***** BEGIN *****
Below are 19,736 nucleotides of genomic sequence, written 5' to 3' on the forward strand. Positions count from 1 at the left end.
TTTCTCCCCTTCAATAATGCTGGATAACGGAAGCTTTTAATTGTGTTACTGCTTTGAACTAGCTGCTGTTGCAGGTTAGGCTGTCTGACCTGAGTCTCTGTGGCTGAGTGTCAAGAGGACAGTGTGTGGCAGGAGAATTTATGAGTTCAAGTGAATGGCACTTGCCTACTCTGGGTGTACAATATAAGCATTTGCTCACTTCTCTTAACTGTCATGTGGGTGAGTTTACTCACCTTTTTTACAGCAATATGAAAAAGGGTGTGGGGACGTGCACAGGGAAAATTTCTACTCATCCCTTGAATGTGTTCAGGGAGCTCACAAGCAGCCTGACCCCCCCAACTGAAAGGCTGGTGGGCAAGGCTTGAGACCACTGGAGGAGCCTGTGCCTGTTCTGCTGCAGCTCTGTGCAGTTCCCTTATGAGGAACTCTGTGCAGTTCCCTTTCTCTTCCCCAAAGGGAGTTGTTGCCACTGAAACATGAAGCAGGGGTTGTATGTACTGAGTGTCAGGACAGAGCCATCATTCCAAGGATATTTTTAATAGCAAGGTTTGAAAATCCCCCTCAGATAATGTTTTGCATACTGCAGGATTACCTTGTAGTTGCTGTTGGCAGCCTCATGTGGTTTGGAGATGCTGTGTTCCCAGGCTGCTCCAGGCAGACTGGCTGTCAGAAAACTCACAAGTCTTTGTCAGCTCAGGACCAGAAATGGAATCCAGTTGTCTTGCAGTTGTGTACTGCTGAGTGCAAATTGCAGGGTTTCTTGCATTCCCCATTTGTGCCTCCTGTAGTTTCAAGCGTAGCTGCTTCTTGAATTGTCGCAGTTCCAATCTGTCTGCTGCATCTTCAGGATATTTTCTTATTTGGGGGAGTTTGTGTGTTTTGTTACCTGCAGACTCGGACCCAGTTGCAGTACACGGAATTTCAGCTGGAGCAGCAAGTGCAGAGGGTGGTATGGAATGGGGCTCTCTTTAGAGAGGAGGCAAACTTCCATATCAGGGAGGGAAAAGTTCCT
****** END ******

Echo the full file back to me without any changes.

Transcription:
Below are 19,736 nucleotides of genomic sequence, written 5' to 3' on the forward strand. Positions count from 1 at the left end.
TTTCTCCCCTTCAATAATGCTGGATAACGGAAGCTTTTAATTGTGTTACTGCTTTGAACTAGCTGCTGTTGCAGGTTAGGCTGTCTGACCTGAGTCTCTGTGGCTGAGTGTCAAGAGGACAGTGTGTGGCAGGAGAATTTATGAGTTCAAGTGAATGGCACTTGCCTACTCTGGGTGTACAATATAAGCATTTGCTCACTTCTCTTAACTGTCATGTGGGTGAGTTTACTCACCTTTTTTACAGCAATATGAAAAAGGGTGTGGGGACGTGCACAGGGAAAATTTCTACTCATCCCTTGAATGTGTTCAGGGAGCTCACAAGCAGCCTGACCCCCCCAACTGAAAGGCTGGTGGGCAAGGCTTGAGACCACTGGAGGAGCCTGTGCCTGTTCTGCTGCAGCTCTGTGCAGTTCCCTTATGAGGAACTCTGTGCAGTTCCCTTTCTCTTCCCCAAAGGGAGTTGTTGCCACTGAAACATGAAGCAGGGGTTGTATGTACTGAGTGTCAGGACAGAGCCATCATTCCAAGGATATTTTTAATAGCAAGGTTTGAAAATCCCCCTCAGATAATGTTTTGCATACTGCAGGATTACCTTGTAGTTGCTGTTGGCAGCCTCATGTGGTTTGGAGATGCTGTGTTCCCAGGCTGCTCCAGGCAGACTGGCTGTCAGAAAACTCACAAGTCTTTGTCAGCTCAGGACCAGAAATGGAATCCAGTTGTCTTGCAGTTGTGTACTGCTGAGTGCAAATTGCAGGGTTTCTTGCATTCCCCATTTGTGCCTCCTGTAGTTTCAAGCGTAGCTGCTTCTTGAATTGTCGCAGTTCCAATCTGTCTGCTGCATCTTCAGGATATTTTCTTATTTGGGGGAGTTTGTGTGTTTTGTTACCTGCAGACTCGGACCCAGTTGCAGTACACGGAATTTCAGCTGGAGCAGCAAGTGCAGAGGGTGGTATGGAATGGGGCTCTCTTTAGAGAGGAGGCAAACTTCCATATCAGGGAGGGAAAAGTTCCT